Understanding Medicare

Peter Hafner |

Although most of us know just how important it is to start preparing for our old age early, understanding the ins and outs of programs designed to help us is still an important and necessary step we should all take. One such program is Medicare, the national health insurance we all chip into with the taxes we pay during our working lives. Since we incur most of our medical expenses in our sunset years the program is designed to help with the enormous costs often associated with age when we are past our highest income-earning years. Most people are eligible for the program and are automatically enrolled in the basic coverage (Part A) so long as they are eligible for social security, nevertheless, it is important to make sure you get the exact coverage you want and plan in the years leading up to your 65th birthday.

What exactly does medicare cover?

Medicare is broken into two main categories. The first is known as Part A which almost everyone automatically enrolled into as they approach their 65th birthday. Part A covers inpatient hospital care, nursing facilities, hospice, lab tests, and home health visits. Part B covers doctor visits, outpatient care, and preventative services. It is important to make sure that you sign up for medicare as soon as you possibly can if you discover that you will not be automatically enrolled. 

When can you enroll in Medicare?

If you do not have a disability or are suffering from an ailment that allows you to sign up early, the enrollment for the program is a 7 month period that centers around your 65th birthday. Even though you can sign up for Part A anytime during these 7 months, it is advised that you sign up in the three-month period leading up to your 65th birthday if you are planning on relying on Part B of the plan. Enrolling early will not only prevent later penalties associated with signing up late, but will also lower your premiums, and your coverage will start the first of the month you turn 65. Although almost everyone will be enrolled in Part A and most people in Part B, it is still incredibly important that you verify this so you avoid unnecessary expenses and financial stress. Keep in mind that although Plan A is free, you must pay monthly costs for Plan B even if you don’t use it.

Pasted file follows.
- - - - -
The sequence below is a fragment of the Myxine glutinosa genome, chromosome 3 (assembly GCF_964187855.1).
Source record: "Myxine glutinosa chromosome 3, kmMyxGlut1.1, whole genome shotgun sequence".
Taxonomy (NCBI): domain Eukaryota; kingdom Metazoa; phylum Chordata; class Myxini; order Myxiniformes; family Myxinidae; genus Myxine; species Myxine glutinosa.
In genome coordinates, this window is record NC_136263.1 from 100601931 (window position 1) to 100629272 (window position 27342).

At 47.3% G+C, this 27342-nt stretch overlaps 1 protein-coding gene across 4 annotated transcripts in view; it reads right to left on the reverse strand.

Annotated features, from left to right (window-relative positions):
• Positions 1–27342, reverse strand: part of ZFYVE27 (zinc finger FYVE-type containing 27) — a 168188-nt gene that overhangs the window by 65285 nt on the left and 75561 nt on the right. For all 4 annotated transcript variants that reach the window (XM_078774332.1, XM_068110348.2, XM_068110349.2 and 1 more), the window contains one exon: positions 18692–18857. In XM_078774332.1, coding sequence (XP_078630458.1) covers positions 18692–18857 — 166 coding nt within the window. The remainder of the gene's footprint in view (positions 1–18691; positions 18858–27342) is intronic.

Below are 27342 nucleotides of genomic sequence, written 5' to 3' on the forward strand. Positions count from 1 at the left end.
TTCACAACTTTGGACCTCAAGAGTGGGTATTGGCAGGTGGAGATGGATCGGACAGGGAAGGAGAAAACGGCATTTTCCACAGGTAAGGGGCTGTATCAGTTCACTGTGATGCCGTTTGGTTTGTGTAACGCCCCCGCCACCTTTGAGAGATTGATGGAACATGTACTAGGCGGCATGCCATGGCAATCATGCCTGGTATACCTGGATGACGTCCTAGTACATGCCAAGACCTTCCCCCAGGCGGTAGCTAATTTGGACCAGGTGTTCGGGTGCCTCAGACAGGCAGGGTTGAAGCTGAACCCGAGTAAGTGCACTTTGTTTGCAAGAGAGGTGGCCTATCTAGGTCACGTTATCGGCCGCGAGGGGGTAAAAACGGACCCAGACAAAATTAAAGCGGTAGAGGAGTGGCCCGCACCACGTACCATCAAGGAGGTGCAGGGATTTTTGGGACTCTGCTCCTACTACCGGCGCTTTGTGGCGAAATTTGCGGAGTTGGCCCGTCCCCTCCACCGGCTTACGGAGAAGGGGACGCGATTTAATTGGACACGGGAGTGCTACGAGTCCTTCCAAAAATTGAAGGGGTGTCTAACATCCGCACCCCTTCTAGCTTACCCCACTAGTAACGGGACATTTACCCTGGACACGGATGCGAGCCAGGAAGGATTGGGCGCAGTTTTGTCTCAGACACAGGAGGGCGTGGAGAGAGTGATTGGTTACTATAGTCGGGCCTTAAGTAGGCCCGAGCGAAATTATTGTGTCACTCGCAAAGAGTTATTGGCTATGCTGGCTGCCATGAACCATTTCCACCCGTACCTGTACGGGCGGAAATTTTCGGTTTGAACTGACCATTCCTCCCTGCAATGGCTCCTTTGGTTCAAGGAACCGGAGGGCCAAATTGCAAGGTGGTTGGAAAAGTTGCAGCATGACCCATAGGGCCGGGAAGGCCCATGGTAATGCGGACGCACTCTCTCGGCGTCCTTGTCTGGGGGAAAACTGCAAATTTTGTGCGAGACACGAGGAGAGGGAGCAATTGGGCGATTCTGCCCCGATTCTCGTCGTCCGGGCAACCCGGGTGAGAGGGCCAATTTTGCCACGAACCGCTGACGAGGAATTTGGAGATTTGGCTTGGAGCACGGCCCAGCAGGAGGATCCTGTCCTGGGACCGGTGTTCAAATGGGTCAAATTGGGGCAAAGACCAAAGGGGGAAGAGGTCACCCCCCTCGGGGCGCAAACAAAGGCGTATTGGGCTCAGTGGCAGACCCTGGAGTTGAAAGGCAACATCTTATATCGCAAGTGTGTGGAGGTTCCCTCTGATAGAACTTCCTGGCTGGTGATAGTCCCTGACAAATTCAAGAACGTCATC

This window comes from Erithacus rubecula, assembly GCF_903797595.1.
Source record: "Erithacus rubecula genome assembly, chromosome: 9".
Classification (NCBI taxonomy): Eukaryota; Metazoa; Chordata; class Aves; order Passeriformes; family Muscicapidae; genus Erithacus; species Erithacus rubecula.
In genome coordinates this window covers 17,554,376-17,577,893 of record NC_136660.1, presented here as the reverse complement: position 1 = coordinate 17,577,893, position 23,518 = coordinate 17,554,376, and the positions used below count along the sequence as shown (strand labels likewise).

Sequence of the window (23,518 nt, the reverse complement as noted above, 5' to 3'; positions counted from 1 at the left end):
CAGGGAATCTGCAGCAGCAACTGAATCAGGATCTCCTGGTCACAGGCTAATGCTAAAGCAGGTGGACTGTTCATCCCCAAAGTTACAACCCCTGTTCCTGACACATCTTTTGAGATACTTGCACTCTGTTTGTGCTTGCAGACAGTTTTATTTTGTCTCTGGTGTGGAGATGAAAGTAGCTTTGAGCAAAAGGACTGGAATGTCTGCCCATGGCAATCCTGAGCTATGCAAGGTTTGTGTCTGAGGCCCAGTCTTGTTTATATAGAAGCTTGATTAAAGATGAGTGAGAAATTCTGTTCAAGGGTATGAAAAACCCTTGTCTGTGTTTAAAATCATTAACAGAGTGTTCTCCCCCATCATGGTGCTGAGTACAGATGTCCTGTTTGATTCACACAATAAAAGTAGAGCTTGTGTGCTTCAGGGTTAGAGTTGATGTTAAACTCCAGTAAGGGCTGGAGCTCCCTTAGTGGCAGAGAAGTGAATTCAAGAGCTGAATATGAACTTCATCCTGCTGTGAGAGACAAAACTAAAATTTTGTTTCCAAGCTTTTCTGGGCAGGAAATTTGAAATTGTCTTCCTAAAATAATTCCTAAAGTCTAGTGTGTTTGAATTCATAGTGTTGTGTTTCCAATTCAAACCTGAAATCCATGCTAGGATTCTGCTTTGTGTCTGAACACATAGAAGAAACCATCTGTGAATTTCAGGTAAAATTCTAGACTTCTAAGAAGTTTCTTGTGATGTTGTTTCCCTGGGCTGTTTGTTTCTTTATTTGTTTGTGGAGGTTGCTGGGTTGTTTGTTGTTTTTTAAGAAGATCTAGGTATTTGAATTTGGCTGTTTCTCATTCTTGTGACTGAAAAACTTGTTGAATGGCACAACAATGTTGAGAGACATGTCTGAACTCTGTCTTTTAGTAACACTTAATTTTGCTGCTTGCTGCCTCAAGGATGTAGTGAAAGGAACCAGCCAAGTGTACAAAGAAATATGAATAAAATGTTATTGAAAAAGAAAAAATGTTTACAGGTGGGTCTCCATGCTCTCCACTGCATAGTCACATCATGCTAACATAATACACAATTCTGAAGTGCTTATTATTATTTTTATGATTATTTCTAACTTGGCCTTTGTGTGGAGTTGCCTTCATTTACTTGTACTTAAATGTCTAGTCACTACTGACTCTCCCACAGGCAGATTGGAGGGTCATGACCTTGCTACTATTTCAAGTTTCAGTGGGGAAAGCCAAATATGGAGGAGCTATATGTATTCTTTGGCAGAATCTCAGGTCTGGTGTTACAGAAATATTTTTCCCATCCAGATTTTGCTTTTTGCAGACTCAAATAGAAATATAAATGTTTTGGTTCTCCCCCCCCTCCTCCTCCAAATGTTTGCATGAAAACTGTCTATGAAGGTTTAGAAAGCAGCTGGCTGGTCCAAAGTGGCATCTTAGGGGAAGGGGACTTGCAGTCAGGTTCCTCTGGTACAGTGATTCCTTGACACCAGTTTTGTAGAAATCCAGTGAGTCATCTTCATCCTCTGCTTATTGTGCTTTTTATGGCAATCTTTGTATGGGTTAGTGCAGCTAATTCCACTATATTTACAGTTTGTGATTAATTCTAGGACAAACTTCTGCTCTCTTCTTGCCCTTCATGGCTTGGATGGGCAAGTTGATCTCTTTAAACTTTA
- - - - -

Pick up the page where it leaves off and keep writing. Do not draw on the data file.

Are there any other types of Medicare Plans?

Yes, there are other parts known as Plan C and Plan D. Plan C is a type of medicare also known as medicare advantage plans that go through private insurance companies approved by the government. It combines aspects of both Plans A and B. Be sure to research whether or not this would be your best option and make sure that you have the finances to cover the higher premiums associated with this plan. Plan D is drug coverage that can be added to Plans A and B are also known as original medicare. This plan is designed to help cover the cost of drugs and pharmacy visits.

What do you do if you’re still insured by your employer? Do you still sign up?

This is a bit complicated but generally, you can delay signing up for Medicare if you are still covered by your employer or are receiving coverage from your spouse. Be sure to clear this up with your employer and insurance provider if this is not the case and sign up for Medicare as soon as you’re eligible. Even though you may receive COBRA coverage for 18 months after your employment ends, the window to sign up for Medicare without receiving any penalties or high premiums is 8 months after you retire. It is also your best option to sign up as soon as possible as COBRA plans often have higher premiums associated with their coverage.

Medicare is certainly an important safety net that will help many of us navigate the medical stress of our late lives. Even though the plans cover a wide range of needs associated with our twilight years it is still vital to start financially planning for those years now. This will not only prolong your life but will also ensure your comfort when you should be relaxing and enjoying your time.